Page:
Rollie’s Vision

As Tom Preble drives a noisy school bus to its destination, he befriends a nine-year-old blind boy named Rollie. Over time, the pair come to help each other better appreciate the world around them.

Photo © iStockPhoto.com/2windspa

Part of my retirement job occasionally involves driving a small school bus to the Colorado School for the Deaf and the Blind. I don't know sign language (except for the kind people use in traffic) which makes it harder to talk with the deaf students, but I often have conversations with the blind kids. I've found them always eager for knowledge and companionship. 

Rollie talks all the time and asks endless questions.  Strapped down in his wheelchair in the back of the bus, he's hard to understand through the din of a noisy old bus, but I do my best.  The fact that he wants his window open on all but the coldest days also does not help with the noise level on the bus. Rollie enjoys hearing traffic: "What was that?" -"A semi, Rollie," I reply. "What kind of semi?  What was it hauling?  Who is near us?  What is in front of us? What do you see, Mr. Tom?"  I describe the world to Rollie as best I can, as best I can to someone who has never seen a semi truck or anything else. He knows the trucks are big, loud and rumbly and that they do heavy work.  He loves them, or the idea of them. Rollie also hates going to school, so other than being blind and in a wheelchair he's a typical nine-year-old boy.

From the back of the little bus I hear: "Do I smell Burger King?"  I tell him: "Yes Rollie, yes you do."  He asks: "Will it be windy at my house when we get there Mr. Tom?" Rollie likes the wind and in a way we are on equal footing with regard to the wind. Neither of us can see it. I tell him, no, it won't be windy at his house.  "But it's windy on the bus Mr. Tom, how do you know it's not windy at my house?"  I tell him that it's windy on the bus because his window is open and we're going fifty five miles per hour! And I know it's not windy outside because the trees are not moving.  "Oh, okay," he says.  And then: "What does 'miles per hour' mean?"  And so we drive on, chatting.  Later, pleased with himself he crows: "We just turned (it is a sharp turn) onto Highway 94!" I smile at his sensitive observational ability."Yes we sure did, buddy boy!"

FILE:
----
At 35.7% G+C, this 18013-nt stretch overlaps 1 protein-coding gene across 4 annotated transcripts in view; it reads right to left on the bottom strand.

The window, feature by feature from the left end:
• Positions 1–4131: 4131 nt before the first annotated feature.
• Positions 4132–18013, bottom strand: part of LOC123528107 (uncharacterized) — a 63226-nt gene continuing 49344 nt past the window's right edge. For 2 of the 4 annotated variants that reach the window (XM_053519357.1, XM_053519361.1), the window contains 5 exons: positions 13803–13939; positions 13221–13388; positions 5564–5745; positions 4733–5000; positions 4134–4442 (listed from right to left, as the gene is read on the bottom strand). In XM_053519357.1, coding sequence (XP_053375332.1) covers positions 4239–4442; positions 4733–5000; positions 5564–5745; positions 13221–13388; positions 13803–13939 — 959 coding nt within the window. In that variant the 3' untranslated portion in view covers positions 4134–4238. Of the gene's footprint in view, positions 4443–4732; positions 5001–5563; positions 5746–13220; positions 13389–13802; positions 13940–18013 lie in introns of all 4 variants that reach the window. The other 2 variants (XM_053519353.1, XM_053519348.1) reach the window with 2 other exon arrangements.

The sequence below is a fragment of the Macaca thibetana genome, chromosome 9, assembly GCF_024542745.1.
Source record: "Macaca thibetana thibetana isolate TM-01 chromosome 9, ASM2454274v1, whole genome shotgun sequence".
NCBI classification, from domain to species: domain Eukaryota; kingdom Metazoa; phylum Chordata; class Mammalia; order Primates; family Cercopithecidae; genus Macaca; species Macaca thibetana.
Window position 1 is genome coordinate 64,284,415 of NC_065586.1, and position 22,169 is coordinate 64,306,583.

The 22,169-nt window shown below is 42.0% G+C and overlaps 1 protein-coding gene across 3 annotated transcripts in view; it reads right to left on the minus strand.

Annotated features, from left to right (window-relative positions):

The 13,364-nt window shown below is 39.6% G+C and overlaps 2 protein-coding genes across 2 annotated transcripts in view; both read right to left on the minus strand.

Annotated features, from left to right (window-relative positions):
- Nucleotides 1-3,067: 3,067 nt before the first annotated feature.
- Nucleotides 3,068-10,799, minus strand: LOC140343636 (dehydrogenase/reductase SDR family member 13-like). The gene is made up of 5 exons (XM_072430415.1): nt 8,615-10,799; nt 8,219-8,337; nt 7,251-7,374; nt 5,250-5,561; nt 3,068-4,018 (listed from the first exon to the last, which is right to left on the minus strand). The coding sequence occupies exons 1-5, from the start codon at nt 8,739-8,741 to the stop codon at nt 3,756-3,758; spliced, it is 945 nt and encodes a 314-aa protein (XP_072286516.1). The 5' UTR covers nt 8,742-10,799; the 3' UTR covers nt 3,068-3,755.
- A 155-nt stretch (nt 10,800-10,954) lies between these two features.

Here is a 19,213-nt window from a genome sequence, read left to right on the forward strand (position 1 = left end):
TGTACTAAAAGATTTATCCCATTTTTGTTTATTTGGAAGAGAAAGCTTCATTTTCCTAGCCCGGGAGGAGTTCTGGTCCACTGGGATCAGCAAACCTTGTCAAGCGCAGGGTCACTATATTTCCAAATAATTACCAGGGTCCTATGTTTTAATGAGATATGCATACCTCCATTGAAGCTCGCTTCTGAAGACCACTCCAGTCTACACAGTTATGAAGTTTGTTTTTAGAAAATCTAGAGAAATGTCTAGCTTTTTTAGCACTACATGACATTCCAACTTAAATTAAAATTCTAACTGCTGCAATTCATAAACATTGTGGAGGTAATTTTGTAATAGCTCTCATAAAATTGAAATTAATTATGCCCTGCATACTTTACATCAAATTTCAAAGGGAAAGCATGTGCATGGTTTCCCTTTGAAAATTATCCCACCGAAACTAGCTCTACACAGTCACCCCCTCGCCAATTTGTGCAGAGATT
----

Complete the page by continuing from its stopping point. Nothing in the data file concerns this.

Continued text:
Rollie wonders about color because he doesn't really know what it is. "What are the cars and trucks like all around us, Mr. Tom?" I describe the traffic and then say that the cars and trucks are all different colors.  "What colors are they, Mr. Tom?" I tell Rollie that they're blue, red, green, white, gray, brown, purple…  I realize that these words, other than being different from one another, have no real meaning for Rollie. He plays along politely, but really doesn't grasp color. Rollie, I think, plays along often, not wanting to annoy people with his questions within questions…

I have an idea. The next day I bring some things on the bus. Before we leave for school, when Rollie is in the wheelchair lift, I hand him a plastic bag with a few ice cubes in it. "This is blue, Rollie."  Then I grab a fist-sized round stone I've placed on the bus dash where it has been warmed by the sun and the defrost blower.  "This is red, Rollie."  I crush some sage that I've brought and let him smell it:  "Gray, Rollie."  And crushed lush green grass is of course, "green." I watch his face. He doesn't know that he's giving me an "aha" expression of:  "I get it!"  He wants to hold the "blue."  He wants to know what color everything is:  His jacket, his wheelchair, the cup holder, his hair…  I'm kinda choked up now, but I hide my feeling.  "We must drive now, Rollie.  You and the other kids mustn't be late for school."